Pr. George’s schools sued again over background checks


A federal civil rights lawsuit filed this month alleges that the Prince George’s County school system failed to conduct a proper background check on a teaching assistant with a previous history of alleged sex abuse who was later convicted of molesting an elementary school student.

The suit, filed in federal court in Greenbelt, comes four months after the school system settled a similar civil rights complaint and as it finds itself amid a wide-reaching child-pornography investigation involving a volunteer teacher’s aide.

The case filed April 5 involves a former Glenn Dale Elementary School teaching aide and an ­8-year-old student. Jason Jamar Howard, 33, was charged with sexual abuse of a minor in April 2013 after a teacher witnessed him sit next to the child, place his hand under her skirt and fondle her in the middle of the school day, according to police. Howard later admitted to abusing the girl between 10 to 15 times over the course of two school years, according to court documents.

Howard, who is no longer with the school system, pleaded guilty to sex abuse in Prince George’s County Circuit Court six months later and was sentenced to 10 years in prison.

The student’s family contends that the Prince George’s County school system should not have hired Howard in 2011 because he had been charged with assault and sex offenses in 2002, according to online court records. The 2002 charges were dropped.

The school system “breached their duty by either failing to conduct a criminal background check on Howard, which would have revealed Howard’s past charges of assault and sexual offense or by conducting a criminal background check and hiring him despite the charges,” the family’s attorney alleged in the legal complaint. The complaint also alleges that the principal at the time failed to immediately disclose the abuse to authorities and the child’s parents.

Officials in Prince George’s would not comment on the pending lawsuit, saying it is the school system’s practice not to comment on legal issues. But in a response to the complaint filed in court, attorneys for the school system denied many of the allegations set out in the lawsuit. Attorneys for Howard and the principal named in the suit did not respond to requests for comment.

The school system is in the middle of reviewing policies and practices in light of the recent arrest of a Judge Sylvania W. Woods Elementary School volunteer charged with child sex abuse. According to police and prosecutors, Deonte Carraway, 22, abused and filmed inappropriate behavior with students during the school day and on school grounds since at least January 2015. Carraway, authorities said, also abused children between the ages of 9 and 13 at a local town center, church and in private homes, and has claimed at least 17 victims.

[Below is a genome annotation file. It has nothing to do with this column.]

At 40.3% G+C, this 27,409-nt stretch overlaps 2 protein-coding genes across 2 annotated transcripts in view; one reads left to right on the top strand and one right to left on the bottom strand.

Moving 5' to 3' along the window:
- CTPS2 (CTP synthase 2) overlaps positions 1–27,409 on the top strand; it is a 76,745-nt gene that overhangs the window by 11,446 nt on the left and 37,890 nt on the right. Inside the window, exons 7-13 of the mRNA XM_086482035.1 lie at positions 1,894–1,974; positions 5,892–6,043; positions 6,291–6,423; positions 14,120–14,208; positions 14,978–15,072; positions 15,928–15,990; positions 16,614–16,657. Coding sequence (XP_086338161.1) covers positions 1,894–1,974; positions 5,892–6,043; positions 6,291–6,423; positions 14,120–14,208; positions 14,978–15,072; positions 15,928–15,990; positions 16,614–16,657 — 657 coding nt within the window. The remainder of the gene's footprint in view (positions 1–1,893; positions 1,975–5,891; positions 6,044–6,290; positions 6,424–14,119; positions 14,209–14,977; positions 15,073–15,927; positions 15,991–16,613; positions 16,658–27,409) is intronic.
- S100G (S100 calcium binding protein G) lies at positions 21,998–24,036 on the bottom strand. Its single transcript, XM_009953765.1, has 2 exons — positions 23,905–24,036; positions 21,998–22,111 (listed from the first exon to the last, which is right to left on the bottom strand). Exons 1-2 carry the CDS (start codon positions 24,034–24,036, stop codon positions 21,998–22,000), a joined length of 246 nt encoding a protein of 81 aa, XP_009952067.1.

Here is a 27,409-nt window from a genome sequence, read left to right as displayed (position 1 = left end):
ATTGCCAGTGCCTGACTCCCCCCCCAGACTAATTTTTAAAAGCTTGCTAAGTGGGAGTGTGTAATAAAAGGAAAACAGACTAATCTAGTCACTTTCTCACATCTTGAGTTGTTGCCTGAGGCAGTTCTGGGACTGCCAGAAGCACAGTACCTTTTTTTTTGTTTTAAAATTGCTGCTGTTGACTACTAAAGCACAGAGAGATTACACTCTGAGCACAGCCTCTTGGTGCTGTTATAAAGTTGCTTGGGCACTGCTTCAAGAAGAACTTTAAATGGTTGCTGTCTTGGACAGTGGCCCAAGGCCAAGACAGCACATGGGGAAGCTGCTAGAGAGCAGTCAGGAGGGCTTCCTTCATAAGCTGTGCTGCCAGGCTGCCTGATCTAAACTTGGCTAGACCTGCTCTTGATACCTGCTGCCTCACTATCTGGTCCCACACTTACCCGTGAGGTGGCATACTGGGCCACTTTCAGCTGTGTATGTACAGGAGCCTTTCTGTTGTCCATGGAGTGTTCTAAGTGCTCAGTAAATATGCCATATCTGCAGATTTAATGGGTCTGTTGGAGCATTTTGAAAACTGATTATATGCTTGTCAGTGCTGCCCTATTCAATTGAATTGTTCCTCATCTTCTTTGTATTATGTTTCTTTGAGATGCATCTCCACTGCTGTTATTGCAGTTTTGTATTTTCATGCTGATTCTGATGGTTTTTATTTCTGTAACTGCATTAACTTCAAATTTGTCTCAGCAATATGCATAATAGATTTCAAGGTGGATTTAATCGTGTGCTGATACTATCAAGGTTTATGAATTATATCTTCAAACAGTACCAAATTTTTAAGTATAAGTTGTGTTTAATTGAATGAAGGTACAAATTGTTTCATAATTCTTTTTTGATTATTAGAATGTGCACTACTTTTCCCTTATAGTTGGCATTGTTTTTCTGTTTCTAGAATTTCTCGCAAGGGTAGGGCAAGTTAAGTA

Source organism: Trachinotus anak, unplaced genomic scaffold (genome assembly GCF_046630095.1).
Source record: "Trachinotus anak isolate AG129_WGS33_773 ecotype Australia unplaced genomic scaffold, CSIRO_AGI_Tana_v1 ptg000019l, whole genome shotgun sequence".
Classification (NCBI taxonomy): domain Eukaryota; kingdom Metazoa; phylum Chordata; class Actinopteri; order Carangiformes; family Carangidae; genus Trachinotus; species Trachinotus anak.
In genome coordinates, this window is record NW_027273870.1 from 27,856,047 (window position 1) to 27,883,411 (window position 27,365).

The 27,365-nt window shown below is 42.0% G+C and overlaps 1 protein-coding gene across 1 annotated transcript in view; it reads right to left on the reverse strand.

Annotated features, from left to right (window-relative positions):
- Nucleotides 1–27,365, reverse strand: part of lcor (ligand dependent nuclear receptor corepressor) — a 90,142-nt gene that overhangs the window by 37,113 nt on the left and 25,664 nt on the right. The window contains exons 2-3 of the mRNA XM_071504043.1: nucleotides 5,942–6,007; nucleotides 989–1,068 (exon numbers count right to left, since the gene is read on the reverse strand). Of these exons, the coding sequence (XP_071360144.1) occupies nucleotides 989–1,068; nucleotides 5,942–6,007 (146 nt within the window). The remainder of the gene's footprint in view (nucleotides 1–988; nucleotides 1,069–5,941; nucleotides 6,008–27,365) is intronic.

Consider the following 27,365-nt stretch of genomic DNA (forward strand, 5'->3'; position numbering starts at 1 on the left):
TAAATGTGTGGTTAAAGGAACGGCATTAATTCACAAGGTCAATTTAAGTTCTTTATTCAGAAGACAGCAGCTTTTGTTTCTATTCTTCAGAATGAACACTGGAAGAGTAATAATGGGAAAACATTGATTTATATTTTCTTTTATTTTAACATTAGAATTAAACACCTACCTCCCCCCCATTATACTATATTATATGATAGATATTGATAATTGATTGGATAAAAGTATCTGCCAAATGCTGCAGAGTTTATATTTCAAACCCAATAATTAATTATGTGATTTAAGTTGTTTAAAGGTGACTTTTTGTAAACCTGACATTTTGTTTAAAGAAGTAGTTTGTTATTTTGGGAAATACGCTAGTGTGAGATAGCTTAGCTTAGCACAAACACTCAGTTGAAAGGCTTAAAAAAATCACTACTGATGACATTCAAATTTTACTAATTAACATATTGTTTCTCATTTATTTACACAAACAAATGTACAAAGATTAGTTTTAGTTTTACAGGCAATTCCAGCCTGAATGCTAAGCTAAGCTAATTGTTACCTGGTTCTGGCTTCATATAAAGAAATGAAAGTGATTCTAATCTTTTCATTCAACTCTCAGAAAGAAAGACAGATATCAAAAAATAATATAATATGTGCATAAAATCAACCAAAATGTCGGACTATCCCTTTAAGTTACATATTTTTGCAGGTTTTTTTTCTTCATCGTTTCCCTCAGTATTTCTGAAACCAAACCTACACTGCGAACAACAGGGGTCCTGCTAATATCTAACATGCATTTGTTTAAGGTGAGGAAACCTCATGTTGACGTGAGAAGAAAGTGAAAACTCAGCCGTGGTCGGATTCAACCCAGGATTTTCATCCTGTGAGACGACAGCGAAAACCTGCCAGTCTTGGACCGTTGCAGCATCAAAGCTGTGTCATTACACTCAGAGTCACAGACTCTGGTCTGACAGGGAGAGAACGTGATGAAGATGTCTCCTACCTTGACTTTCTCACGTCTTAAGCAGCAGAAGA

The case deeply upset parents in the city of Glenarden, with many of them demanding to know how Carraway was given so much time alone with children to allegedly perpetrate such acts and why other adults in the school didn’t notice or report problems sooner. The Carraway case has also prompted at least five civil suits against the school system, including a class-action lawsuit.

School officials have said Carraway, who was hired to be a paid employee in 2014 before budget cuts eliminated his position, passed a background check.

Dianne Stewart Hamlin, an attorney for the family of the student abused by Howard, said she believes there is a “pattern of carelessness” on the part of the school system that allowed for the continuing abuse in her client’s case and the most recent Carraway case. Hamlin said a simple Internet search revealed the past charges against Howard.

“I have children and I always do a background check on their babysitters,” Hamlin said. “If there were even a hint of a possibility that something would be out of line, I wouldn’t hire them. The school board has a higher threshold because they’re responsible for other people’s children.”

Via Washington Post 




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